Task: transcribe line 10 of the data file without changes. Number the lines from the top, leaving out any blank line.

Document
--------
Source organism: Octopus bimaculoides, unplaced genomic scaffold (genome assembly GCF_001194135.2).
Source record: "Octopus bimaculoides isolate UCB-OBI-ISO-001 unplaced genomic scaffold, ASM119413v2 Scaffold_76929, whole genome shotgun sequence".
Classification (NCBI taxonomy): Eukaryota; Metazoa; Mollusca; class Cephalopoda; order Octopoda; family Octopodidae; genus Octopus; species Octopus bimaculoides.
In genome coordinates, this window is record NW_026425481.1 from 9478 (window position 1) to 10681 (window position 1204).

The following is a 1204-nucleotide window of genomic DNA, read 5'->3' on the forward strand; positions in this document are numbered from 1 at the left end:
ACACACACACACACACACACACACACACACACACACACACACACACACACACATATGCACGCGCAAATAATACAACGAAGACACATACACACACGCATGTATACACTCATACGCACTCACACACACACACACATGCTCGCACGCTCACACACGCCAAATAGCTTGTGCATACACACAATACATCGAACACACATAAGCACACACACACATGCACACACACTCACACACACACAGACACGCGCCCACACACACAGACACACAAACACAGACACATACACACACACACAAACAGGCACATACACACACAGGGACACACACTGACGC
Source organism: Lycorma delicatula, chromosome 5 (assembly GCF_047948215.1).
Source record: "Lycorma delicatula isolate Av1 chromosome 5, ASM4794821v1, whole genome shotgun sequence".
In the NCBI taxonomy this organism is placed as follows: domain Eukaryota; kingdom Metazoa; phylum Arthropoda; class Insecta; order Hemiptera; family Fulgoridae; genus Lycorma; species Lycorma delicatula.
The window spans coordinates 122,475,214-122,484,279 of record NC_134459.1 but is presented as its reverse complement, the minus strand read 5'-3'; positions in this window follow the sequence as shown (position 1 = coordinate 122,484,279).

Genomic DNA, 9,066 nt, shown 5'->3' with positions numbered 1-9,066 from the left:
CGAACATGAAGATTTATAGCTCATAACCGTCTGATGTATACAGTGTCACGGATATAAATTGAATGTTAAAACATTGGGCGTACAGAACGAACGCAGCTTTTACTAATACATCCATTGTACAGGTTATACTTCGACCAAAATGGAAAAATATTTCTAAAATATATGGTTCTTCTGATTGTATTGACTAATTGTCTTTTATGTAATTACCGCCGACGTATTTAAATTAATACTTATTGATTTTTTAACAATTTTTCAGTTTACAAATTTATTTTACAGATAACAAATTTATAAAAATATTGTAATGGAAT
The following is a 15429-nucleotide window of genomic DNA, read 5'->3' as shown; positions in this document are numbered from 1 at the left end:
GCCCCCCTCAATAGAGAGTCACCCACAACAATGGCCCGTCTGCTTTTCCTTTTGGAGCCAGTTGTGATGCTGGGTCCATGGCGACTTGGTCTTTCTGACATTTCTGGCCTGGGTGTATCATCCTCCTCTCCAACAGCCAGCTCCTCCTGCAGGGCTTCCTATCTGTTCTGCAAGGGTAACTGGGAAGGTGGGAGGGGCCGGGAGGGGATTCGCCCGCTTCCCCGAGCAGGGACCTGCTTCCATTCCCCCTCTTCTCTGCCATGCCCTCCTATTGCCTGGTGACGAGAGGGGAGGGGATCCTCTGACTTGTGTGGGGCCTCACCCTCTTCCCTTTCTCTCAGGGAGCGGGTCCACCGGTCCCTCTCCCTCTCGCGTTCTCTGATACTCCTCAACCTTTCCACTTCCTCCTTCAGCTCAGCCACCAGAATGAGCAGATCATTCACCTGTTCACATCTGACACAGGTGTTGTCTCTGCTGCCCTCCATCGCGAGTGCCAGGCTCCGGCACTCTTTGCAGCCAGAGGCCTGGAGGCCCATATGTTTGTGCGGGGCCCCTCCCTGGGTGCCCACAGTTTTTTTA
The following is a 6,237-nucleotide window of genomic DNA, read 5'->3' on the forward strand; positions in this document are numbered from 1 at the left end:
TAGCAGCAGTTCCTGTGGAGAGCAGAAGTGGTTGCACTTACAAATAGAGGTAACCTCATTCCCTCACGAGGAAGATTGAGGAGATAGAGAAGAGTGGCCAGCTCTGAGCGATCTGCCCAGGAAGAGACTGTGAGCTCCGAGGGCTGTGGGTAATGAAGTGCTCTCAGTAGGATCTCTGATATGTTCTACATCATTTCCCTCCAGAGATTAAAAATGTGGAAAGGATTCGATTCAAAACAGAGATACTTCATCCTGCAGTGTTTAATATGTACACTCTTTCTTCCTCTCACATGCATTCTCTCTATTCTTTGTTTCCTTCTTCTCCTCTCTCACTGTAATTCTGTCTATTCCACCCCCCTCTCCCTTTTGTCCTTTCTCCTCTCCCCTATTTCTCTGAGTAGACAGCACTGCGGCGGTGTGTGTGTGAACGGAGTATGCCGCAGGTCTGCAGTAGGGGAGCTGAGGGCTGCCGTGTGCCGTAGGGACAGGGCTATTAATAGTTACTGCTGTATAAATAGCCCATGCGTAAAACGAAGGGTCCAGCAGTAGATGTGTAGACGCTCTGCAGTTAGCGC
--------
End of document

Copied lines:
The window spans coordinates 122,475,214-122,484,279 of record NC_134459.1 but is presented as its reverse complement, the minus strand read 5'-3'; positions in this window follow the sequence as shown (position 1 = coordinate 122,484,279).